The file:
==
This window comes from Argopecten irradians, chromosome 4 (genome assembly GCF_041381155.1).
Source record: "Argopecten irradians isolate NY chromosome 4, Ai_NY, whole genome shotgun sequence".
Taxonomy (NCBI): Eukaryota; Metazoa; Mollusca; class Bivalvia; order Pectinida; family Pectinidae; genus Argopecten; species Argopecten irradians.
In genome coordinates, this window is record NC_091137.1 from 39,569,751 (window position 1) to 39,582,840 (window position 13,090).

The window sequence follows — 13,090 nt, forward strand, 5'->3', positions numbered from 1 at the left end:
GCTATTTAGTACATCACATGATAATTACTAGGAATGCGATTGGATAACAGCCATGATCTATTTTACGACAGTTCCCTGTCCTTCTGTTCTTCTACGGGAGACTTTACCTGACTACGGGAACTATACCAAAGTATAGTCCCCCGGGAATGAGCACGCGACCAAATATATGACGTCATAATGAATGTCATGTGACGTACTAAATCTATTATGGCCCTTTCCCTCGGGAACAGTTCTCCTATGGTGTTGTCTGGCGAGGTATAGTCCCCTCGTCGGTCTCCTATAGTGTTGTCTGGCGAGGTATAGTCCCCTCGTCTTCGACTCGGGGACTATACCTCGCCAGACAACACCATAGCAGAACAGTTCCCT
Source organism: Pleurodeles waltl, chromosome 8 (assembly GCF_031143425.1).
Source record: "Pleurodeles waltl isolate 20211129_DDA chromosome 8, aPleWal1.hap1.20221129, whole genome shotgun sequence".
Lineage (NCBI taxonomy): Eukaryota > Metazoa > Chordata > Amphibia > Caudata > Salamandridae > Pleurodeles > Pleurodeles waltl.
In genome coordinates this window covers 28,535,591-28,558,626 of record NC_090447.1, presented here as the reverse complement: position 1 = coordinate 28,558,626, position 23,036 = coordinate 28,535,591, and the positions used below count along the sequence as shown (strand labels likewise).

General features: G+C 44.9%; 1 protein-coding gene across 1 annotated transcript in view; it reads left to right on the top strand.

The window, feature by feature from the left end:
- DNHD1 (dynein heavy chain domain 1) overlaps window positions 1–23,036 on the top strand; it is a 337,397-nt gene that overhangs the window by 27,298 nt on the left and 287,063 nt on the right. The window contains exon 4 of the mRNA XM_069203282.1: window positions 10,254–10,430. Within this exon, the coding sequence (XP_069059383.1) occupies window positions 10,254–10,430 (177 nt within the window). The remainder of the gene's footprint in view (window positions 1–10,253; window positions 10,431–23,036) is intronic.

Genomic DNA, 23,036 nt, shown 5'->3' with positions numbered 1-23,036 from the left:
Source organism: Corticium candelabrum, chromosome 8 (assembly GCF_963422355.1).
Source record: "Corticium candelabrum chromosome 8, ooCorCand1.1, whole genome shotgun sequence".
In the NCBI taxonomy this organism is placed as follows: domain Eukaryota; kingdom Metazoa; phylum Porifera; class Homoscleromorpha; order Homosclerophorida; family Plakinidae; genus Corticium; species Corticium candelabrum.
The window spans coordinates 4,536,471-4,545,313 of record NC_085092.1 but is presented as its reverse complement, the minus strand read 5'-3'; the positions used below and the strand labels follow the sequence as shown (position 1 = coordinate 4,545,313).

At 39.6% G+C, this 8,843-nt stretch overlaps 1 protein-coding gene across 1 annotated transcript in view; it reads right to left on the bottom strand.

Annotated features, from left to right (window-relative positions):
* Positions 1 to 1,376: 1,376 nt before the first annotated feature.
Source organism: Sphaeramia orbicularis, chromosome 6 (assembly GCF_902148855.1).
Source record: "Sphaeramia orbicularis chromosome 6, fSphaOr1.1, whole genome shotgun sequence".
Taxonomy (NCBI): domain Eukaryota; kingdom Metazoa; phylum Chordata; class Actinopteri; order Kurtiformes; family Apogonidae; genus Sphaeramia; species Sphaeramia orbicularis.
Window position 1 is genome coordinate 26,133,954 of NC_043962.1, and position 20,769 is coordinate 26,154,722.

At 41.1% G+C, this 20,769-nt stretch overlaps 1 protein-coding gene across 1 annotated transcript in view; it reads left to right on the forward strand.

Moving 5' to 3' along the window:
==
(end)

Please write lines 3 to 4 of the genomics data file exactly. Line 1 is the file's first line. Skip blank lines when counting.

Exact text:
Taxonomy (NCBI): Eukaryota; Metazoa; Mollusca; class Bivalvia; order Pectinida; family Pectinidae; genus Argopecten; species Argopecten irradians.
In genome coordinates, this window is record NC_091137.1 from 39,569,751 (window position 1) to 39,582,840 (window position 13,090).